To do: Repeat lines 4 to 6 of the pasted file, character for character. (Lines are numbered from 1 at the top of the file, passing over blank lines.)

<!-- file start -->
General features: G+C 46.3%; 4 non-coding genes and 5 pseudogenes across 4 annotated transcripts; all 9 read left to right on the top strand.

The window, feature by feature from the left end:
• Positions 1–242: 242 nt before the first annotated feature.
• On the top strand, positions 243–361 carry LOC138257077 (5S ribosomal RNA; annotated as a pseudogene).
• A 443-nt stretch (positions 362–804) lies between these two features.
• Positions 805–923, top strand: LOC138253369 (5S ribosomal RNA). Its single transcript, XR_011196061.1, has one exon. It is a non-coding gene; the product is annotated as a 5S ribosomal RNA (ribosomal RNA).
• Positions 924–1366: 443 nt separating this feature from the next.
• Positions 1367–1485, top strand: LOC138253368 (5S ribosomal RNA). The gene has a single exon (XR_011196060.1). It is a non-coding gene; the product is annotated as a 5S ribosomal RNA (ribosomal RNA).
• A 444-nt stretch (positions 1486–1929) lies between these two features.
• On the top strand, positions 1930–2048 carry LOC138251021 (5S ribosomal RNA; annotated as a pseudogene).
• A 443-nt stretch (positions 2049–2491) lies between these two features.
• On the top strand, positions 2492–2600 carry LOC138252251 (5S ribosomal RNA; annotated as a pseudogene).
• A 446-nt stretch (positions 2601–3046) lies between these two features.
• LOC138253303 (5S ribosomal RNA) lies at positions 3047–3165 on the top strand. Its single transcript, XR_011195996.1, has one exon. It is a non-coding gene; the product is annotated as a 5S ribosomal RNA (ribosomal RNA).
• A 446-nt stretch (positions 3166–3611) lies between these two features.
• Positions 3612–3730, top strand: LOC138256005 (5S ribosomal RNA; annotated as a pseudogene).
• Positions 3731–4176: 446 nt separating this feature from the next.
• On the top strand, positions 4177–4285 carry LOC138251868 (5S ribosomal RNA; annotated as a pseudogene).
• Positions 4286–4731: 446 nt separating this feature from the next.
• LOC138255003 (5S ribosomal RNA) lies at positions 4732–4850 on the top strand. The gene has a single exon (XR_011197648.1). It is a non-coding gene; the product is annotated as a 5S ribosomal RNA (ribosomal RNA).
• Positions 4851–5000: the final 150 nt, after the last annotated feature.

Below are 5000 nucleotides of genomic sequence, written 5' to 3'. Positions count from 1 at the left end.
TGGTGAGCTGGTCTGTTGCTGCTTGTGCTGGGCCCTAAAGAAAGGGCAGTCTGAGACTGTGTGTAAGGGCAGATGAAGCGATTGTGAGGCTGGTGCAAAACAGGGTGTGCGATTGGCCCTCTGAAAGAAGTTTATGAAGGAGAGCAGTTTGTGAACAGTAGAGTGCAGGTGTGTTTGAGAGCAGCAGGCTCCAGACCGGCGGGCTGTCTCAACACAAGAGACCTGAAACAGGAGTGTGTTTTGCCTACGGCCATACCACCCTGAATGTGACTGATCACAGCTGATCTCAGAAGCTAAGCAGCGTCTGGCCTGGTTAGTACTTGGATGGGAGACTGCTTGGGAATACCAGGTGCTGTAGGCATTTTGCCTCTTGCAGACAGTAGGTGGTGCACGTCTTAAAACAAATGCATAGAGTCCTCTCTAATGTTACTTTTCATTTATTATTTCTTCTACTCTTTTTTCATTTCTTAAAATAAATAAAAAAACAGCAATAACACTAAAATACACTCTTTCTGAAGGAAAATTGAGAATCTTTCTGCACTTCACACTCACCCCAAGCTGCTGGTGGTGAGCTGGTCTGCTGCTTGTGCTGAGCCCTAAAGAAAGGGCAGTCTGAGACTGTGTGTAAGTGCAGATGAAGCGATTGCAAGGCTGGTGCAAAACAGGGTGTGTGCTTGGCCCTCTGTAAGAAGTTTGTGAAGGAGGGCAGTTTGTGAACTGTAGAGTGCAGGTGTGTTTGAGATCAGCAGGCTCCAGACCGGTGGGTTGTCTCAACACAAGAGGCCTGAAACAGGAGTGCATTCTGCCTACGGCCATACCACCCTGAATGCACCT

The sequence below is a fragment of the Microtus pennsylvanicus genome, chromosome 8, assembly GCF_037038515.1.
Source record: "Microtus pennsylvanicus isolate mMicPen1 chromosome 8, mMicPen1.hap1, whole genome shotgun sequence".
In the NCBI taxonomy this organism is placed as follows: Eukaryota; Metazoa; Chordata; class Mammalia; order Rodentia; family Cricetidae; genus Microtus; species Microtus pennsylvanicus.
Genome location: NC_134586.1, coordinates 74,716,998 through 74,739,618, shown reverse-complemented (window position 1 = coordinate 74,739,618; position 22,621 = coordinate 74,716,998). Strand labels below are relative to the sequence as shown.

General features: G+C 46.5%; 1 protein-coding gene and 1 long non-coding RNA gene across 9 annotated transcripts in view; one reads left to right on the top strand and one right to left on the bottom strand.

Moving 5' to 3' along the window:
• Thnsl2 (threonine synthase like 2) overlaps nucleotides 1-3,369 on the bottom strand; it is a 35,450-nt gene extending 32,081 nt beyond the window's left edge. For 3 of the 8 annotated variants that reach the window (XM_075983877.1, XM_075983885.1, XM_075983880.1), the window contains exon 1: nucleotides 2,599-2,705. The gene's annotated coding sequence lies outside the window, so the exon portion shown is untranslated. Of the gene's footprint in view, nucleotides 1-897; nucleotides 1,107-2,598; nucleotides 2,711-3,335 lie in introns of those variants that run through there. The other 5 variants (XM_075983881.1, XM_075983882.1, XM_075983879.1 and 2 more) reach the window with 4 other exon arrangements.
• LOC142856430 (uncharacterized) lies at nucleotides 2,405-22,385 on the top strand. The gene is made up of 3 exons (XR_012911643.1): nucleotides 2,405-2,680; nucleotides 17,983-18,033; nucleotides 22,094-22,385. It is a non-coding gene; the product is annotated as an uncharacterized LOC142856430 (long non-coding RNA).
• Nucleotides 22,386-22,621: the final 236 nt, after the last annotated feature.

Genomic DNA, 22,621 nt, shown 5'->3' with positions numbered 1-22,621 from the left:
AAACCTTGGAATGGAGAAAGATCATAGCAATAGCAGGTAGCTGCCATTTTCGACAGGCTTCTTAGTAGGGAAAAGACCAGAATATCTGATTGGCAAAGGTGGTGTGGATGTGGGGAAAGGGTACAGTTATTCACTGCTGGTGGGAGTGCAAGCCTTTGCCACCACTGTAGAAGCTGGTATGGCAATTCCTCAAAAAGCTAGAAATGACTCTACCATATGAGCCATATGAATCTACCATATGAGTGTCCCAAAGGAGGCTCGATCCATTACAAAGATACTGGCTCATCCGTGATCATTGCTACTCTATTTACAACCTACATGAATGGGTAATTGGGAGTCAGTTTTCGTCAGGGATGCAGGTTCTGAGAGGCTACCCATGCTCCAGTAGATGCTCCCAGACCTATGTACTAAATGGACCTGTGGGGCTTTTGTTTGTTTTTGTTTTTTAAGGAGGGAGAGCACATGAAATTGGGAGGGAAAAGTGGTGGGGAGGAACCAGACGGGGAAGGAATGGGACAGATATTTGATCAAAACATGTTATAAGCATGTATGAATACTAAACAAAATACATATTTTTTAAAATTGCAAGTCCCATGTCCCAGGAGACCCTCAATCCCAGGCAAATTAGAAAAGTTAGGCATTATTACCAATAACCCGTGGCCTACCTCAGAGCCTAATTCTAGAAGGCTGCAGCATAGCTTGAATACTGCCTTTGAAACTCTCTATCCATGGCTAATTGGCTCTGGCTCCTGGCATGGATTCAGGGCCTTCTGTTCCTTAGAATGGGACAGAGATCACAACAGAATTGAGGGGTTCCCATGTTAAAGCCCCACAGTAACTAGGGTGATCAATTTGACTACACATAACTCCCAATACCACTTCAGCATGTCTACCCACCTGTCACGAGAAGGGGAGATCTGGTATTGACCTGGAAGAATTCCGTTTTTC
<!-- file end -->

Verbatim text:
• On the top strand, positions 243–361 carry LOC138257077 (5S ribosomal RNA; annotated as a pseudogene).
• A 443-nt stretch (positions 362–804) lies between these two features.
• Positions 805–923, top strand: LOC138253369 (5S ribosomal RNA). Its single transcript, XR_011196061.1, has one exon. It is a non-coding gene; the product is annotated as a 5S ribosomal RNA (ribosomal RNA).